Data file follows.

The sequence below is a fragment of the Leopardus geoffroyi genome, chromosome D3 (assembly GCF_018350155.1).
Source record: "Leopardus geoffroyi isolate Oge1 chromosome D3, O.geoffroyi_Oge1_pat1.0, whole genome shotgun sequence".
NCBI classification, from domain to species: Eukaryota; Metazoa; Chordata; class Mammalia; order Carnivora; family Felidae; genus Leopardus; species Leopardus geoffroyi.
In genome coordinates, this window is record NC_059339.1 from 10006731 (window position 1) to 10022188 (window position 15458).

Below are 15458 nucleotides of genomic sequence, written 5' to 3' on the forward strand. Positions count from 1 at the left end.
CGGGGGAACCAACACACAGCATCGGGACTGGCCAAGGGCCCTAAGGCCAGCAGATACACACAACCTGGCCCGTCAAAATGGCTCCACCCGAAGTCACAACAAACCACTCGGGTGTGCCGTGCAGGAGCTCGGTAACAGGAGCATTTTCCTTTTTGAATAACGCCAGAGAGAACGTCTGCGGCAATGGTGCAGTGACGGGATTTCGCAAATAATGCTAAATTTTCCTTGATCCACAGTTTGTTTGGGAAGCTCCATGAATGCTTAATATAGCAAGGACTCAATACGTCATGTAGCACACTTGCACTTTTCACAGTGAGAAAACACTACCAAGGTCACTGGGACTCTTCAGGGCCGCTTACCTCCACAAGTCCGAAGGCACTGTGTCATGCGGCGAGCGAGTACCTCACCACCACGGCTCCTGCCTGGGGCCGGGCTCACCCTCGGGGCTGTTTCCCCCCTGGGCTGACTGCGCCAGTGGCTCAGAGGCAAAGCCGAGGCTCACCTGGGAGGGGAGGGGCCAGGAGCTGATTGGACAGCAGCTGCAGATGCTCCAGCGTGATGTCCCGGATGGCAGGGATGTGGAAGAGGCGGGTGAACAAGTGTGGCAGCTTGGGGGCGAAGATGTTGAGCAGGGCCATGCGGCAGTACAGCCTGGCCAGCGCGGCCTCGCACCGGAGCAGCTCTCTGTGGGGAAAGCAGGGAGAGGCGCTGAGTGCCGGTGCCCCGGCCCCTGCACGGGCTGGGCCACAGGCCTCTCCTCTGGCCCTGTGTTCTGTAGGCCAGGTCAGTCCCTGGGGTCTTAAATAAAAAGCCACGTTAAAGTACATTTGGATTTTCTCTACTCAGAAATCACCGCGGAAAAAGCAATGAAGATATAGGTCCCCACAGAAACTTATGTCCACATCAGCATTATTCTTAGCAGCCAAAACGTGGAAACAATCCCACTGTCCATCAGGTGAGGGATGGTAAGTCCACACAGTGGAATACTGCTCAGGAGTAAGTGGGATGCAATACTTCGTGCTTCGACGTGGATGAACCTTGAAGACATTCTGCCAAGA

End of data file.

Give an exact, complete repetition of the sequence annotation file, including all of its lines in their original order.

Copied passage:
The sequence below is a fragment of the Leopardus geoffroyi genome, chromosome D3 (assembly GCF_018350155.1).
Source record: "Leopardus geoffroyi isolate Oge1 chromosome D3, O.geoffroyi_Oge1_pat1.0, whole genome shotgun sequence".
NCBI classification, from domain to species: Eukaryota; Metazoa; Chordata; class Mammalia; order Carnivora; family Felidae; genus Leopardus; species Leopardus geoffroyi.
In genome coordinates, this window is record NC_059339.1 from 10006731 (window position 1) to 10022188 (window position 15458).

Below are 15458 nucleotides of genomic sequence, written 5' to 3' on the forward strand. Positions count from 1 at the left end.
CGGGGGAACCAACACACAGCATCGGGACTGGCCAAGGGCCCTAAGGCCAGCAGATACACACAACCTGGCCCGTCAAAATGGCTCCACCCGAAGTCACAACAAACCACTCGGGTGTGCCGTGCAGGAGCTCGGTAACAGGAGCATTTTCCTTTTTGAATAACGCCAGAGAGAACGTCTGCGGCAATGGTGCAGTGACGGGATTTCGCAAATAATGCTAAATTTTCCTTGATCCACAGTTTGTTTGGGAAGCTCCATGAATGCTTAATATAGCAAGGACTCAATACGTCATGTAGCACACTTGCACTTTTCACAGTGAGAAAACACTACCAAGGTCACTGGGACTCTTCAGGGCCGCTTACCTCCACAAGTCCGAAGGCACTGTGTCATGCGGCGAGCGAGTACCTCACCACCACGGCTCCTGCCTGGGGCCGGGCTCACCCTCGGGGCTGTTTCCCCCCTGGGCTGACTGCGCCAGTGGCTCAGAGGCAAAGCCGAGGCTCACCTGGGAGGGGAGGGGCCAGGAGCTGATTGGACAGCAGCTGCAGATGCTCCAGCGTGATGTCCCGGATGGCAGGGATGTGGAAGAGGCGGGTGAACAAGTGTGGCAGCTTGGGGGCGAAGATGTTGAGCAGGGCCATGCGGCAGTACAGCCTGGCCAGCGCGGCCTCGCACCGGAGCAGCTCTCTGTGGGGAAAGCAGGGAGAGGCGCTGAGTGCCGGTGCCCCGGCCCCTGCACGGGCTGGGCCACAGGCCTCTCCTCTGGCCCTGTGTTCTGTAGGCCAGGTCAGTCCCTGGGGTCTTAAATAAAAAGCCACGTTAAAGTACATTTGGATTTTCTCTACTCAGAAATCACCGCGGAAAAAGCAATGAAGATATAGGTCCCCACAGAAACTTATGTCCACATCAGCATTATTCTTAGCAGCCAAAACGTGGAAACAATCCCACTGTCCATCAGGTGAGGGATGGTAAGTCCACACAGTGGAATACTGCTCAGGAGTAAGTGGGATGCAATACTTCGTGCTTCGACGTGGATGAACCTTGAAGACATTCTGCCAAGA